Warriors face frontcourt questions after Finals failure


In sport, not all fairytales have a happy ending and the Golden State Warriors found that out the hard way on Sunday.

Throughout the 2015-16 season NBA season, the Warriors have looked like a team of destiny - setting new records at will en route to the best regular season record of all time.

The 73-9 Warriors have been praised for many things during this incredible campaign, but - aside from a unanimous MVP season from Stephen Curry - what was perhaps most impressive was their depth.

Golden State got excellent contributions from those not named Curry, Klay Thompson or Draymond Green - however - the Warriors' depth deserted them when it mattered most, ultimately ensuring their historic season ended in disappointment with the 93-89 game-seven loss to the Cleveland Cavaliers.

Indeed, while the one-game suspension of Green for striking LeBron James in the groin proved key in allowing the Cavaliers to get back into a position where they could overturn a 3-1 deficit, it was the Warriors' inability to replace injured center Andrew Bogut that proved to be Golden State's downfall.

The knee injury Bogut picked up in game five forced Festus Ezeli and Anderson Varejao into extended action, and neither could replicate his contribution as a rim protector, allowing Tristan Thompson to have a devastating impact on the boards.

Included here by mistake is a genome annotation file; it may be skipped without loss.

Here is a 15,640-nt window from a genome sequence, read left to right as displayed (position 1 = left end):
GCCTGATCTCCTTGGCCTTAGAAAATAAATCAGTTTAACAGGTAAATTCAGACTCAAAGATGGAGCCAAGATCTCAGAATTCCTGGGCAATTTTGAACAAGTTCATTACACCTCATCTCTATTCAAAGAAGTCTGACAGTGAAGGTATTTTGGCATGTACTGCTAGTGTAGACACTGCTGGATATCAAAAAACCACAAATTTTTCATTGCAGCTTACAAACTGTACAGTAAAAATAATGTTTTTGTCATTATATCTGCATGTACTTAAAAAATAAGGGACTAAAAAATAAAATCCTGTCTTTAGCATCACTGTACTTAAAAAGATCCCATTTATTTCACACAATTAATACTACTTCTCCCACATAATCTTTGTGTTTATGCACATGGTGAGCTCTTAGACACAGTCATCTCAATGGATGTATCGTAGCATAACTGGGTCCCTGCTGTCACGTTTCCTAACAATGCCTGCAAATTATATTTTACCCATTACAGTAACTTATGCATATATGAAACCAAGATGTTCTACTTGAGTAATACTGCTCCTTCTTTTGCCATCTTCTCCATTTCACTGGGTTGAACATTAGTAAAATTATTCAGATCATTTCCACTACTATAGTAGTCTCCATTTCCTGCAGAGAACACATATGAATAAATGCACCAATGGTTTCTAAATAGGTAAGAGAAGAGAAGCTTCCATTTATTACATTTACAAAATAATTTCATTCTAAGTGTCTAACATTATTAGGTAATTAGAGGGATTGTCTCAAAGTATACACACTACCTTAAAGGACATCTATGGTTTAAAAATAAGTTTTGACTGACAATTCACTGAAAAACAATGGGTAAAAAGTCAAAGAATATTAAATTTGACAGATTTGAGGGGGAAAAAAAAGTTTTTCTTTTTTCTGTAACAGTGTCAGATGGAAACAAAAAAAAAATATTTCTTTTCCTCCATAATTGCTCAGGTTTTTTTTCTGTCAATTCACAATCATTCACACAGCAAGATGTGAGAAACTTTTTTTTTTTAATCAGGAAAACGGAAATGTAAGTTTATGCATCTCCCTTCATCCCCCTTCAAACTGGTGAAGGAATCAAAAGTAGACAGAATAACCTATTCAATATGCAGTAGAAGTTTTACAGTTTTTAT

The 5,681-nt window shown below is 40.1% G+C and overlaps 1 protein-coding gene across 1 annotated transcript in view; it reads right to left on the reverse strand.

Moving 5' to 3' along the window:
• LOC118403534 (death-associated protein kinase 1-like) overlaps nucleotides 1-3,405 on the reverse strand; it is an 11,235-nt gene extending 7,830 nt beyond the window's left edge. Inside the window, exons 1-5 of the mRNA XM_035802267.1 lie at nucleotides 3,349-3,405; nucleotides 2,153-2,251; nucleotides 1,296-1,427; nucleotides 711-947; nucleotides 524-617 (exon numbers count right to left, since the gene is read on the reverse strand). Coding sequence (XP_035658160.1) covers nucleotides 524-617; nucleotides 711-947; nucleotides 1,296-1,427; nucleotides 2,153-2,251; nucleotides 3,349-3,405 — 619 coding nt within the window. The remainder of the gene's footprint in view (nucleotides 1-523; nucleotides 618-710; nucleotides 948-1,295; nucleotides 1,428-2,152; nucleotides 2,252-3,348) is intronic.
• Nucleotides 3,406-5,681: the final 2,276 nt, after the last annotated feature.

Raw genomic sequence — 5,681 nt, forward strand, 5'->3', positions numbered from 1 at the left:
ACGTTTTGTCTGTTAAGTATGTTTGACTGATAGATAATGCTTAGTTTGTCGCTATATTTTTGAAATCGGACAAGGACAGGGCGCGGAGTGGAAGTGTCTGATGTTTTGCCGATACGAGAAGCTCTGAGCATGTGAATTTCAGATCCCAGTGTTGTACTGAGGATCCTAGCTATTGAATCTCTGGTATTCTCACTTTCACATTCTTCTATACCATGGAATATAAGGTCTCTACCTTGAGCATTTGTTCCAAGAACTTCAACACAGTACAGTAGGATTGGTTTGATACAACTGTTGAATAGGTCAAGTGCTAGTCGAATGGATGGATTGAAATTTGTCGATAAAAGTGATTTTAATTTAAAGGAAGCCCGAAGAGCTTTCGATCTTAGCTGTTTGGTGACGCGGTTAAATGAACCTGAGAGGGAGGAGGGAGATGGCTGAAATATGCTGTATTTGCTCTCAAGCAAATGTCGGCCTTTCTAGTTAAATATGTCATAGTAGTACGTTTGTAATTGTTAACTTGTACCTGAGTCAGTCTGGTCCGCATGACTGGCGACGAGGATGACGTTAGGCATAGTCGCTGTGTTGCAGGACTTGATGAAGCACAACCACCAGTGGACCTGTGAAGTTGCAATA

For Ezeli, his dreadful performance in game seven figures to be particularly damaging. He stood to make big money in free agency but his play down the stretch will have raised eyebrows among potential suitors.

In a similar position is small forward Harrison Barnes, whose shot almost completely deserted him in the last two games of the Finals.

Barnes is a player who displays startling hesitancy for someone of his physical gifts and his lack of production, which was keenly felt as Curry and Thompson failed to consistently find their range, leaves the Warriors facing something of a dilemma going into the offseason.

Golden State knows that Curry and Thompson will come back firing along with Green next season. However, Bogut is now 31 and it appears likely that he will only decline in the years to come. 

It is clear that the Warriors cannot count on Ezeli to fill in for Bogut in crunch time and Golden State's patience may have worn to a point  where they do not feel inclined to match the offers he or Barnes receive.

But should the market for that duo cool then the possibility of bringing Ezeli and Barnes back at an affordable rate and maintaining continuity may be a tough one to pass up.

The Warriors' personnel department has received widespread praise for how this team has been put together. Golden State now faces a big decision over whether to keep the faith with Barnes and Ezeli or look elsewhere. What they decide could well have a determining impact on whether Curry and co. are back in the Finals next year.